part of something bigger
This summer our national church body, the Lutheran Church- Missouri Synod (LCMS) is holding its triennial convention in Milwaukee. Since St. Paul’s has a lot of members who are relatively new to Lutheran- ism generally and the LCMS in particular, this is a good time to explain a little bit about how our denomination is structured.
We aren’t the only or even the biggest Lutheran church in the United States. The Evangelical Lutheran Church in America is larger and much more theologically liberal. We’re the second largest and are considered more conservative because we insist that the Bible is the inerrant, inspired Word of God. There are also lots of much smaller synods, most notably the Wisconsin Synod, which is also very conservative, and North American Lutheran Church, which is fairly new and small and tries to occupy a moderate position between the ELCA and LCMS. But in general most Lutherans in the U.S. belong to either the ELCA or the LCMS.
The Missouri Synod* has about 6,000 congregations nationwide, with a little over two million total members. Our headquarters is in St. Louis and the current Synodical President is Rev. Matthew Harrison. The Synodical President gets elected every three years, so President Harrison is up for re-election this summer, though there are some other people on the ballot, too.
The synod is divided into 35 districts. Ours is the Indiana District (which includes part of Kentucky) and has 237 congregations and headquarters in Fort Wayne. Our District President is Rev. Daniel May.
Each District is then divided into Circuits of 6-14 congregations. Seeing as we are in the very corner of the state, ours is Circuit 1 and includes the western half of Lake County. So our circuit includes Trinity and Concordia in Hammond, Redeemer in Highland, Peace in Schererville, Grace in Dyer, and Trinity in Lowell. Each circuit has a Circuit Visitor who oversees pastoral vacancies and calls, handles any conflicts or concerns that might come up between members of different congregations, and organizes the election of delegates to the national convention. Our Circuit Visitor is our own Pastor Emeritus, Rev. Eric Stumpf.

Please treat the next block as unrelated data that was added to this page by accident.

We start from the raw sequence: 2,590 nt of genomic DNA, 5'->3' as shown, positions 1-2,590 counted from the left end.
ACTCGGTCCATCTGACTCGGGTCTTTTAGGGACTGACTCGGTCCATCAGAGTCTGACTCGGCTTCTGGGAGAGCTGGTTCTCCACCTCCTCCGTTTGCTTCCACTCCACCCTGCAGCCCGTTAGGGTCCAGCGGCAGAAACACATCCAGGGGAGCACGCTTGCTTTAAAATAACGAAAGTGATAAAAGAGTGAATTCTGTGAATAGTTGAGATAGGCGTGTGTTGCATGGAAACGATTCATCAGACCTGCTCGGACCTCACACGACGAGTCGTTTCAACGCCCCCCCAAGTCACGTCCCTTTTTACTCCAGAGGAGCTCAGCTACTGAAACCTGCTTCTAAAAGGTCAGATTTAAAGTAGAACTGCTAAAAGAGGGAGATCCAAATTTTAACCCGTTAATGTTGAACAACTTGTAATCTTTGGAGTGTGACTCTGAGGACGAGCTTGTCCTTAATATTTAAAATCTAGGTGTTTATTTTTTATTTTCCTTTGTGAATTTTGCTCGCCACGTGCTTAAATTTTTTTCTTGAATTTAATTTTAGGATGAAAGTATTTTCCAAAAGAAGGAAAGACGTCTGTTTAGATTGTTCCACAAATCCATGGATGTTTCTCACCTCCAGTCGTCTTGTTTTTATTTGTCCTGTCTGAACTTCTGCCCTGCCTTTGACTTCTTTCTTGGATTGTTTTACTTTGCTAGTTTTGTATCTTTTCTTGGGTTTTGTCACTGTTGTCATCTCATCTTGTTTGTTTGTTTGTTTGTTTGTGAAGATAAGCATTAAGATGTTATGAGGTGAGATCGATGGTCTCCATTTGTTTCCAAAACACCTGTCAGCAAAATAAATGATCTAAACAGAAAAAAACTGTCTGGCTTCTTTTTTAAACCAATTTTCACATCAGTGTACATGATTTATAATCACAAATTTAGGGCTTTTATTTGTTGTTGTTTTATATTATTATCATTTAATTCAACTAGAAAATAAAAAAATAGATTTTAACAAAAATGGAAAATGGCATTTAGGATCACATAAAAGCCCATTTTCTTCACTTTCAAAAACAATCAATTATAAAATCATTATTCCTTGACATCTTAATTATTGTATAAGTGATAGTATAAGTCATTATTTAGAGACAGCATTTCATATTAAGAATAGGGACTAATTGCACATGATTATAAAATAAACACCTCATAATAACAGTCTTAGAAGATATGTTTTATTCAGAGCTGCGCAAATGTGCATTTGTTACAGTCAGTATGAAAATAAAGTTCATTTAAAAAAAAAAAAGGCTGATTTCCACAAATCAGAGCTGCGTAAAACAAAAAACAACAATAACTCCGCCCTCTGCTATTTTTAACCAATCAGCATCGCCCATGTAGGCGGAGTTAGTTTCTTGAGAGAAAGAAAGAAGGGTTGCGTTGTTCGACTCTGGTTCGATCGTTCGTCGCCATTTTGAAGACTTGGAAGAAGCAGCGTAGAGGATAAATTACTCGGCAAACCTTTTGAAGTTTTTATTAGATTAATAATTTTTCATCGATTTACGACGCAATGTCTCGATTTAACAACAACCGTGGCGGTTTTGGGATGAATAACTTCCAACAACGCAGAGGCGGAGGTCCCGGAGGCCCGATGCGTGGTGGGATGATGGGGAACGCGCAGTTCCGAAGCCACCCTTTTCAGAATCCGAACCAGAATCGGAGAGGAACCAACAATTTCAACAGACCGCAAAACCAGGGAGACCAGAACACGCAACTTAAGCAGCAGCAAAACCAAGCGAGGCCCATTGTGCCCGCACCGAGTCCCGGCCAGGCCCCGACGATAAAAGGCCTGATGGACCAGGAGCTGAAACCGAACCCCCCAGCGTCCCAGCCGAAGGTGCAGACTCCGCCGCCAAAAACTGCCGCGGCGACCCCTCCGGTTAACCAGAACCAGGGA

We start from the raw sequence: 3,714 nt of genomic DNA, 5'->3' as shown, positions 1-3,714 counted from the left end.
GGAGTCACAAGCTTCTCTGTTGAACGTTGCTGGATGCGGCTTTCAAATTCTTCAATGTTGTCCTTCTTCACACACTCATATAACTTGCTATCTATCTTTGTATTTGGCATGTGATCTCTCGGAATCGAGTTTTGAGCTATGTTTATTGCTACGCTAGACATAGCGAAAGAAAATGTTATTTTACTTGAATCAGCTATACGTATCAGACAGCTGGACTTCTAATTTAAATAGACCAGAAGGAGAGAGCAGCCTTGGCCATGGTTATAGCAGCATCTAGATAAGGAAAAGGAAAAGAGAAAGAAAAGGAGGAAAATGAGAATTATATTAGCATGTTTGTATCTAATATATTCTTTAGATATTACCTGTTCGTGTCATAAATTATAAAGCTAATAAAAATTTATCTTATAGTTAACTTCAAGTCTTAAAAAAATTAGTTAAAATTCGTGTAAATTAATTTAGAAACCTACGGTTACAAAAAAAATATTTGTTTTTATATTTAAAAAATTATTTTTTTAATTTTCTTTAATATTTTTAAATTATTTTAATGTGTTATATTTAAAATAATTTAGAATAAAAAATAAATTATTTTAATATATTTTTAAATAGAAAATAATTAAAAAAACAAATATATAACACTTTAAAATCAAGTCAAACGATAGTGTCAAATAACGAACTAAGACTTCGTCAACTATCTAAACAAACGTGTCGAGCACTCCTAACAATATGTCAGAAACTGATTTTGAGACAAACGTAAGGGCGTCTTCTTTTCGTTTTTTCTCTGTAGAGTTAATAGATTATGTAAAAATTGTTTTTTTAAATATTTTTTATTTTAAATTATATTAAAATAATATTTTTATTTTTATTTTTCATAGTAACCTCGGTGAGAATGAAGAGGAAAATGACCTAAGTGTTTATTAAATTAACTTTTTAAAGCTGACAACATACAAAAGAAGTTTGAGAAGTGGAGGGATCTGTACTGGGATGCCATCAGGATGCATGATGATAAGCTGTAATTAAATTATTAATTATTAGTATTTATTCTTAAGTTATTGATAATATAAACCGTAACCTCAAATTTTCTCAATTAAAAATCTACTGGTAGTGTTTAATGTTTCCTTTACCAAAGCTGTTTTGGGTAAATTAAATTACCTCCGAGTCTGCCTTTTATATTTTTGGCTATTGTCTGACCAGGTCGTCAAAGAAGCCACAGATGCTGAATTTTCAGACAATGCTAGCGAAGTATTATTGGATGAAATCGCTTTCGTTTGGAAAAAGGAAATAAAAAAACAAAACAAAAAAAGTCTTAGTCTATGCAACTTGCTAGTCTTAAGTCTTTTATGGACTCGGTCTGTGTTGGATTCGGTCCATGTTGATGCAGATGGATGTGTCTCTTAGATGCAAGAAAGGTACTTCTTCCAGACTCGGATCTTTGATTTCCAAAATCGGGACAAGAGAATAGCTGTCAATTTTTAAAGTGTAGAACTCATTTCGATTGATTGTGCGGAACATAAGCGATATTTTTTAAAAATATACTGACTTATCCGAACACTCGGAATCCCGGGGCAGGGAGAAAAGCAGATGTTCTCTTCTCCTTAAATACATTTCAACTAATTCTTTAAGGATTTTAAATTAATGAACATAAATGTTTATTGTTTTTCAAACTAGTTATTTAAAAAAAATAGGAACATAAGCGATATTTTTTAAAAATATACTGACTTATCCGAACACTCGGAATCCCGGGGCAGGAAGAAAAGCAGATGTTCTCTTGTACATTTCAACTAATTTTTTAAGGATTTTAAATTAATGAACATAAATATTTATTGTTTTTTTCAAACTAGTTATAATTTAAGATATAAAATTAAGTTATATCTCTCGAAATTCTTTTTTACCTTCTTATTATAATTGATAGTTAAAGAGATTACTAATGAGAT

The voters at the convention every three years are elected by each circuit. Every circuit sends one pas- tor and one layperson as voting delegates, but they can’t be from the same congregation. This year our own Bob Jensen will be our circuit’s lay delegate and Pastor Kleinschmidt from Redeemer Lutheran in Highland is our pastoral delegate.
Our synod operates a publishing company (Concordia Publishing House, or just CPH, which is where we get things like our hymnals and catechisms), two seminaries for the training of pastors, one in St. Louis and one in Ft. Wayne, ten colleges and universities scattered around the country (all called Concordia as well), and oversees many missionaries serving in other countries, sponsors chaplains in the U.S. military, and puts together social statements on various contemporary issues. So there is always plenty for the delegates to vote about.
This fall we’ll report in the newsletter about whatever the convention in Milwaukee decided. If you have any questions about our national church body, how we’re different from the ELCA, or would like to get more information about all the things we as a church body do and how you can be involved, please feel free to talk to either of the pastors.
*Yes, it is a goofy name. The denomination was officially incorporated by immigrants in 1847 as The German Evangelical Lutheran Synod of Missouri, Ohio and Other States, but since that is a mouthful in any language everyone just called it the Missouri Synod. So at the 100th anniversary convention in 1947 they officially changed the name to the Lutheran Church—Missouri Synod. Every convention there is a proposal to change the name of the synod to something less confusing to outsiders, but every year it gets voted down because everyone is so used to it.
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Rev. Peter Speckhard, Senior Pastor at St. Paul's Ev. Lutheran Church, Munster, Indiana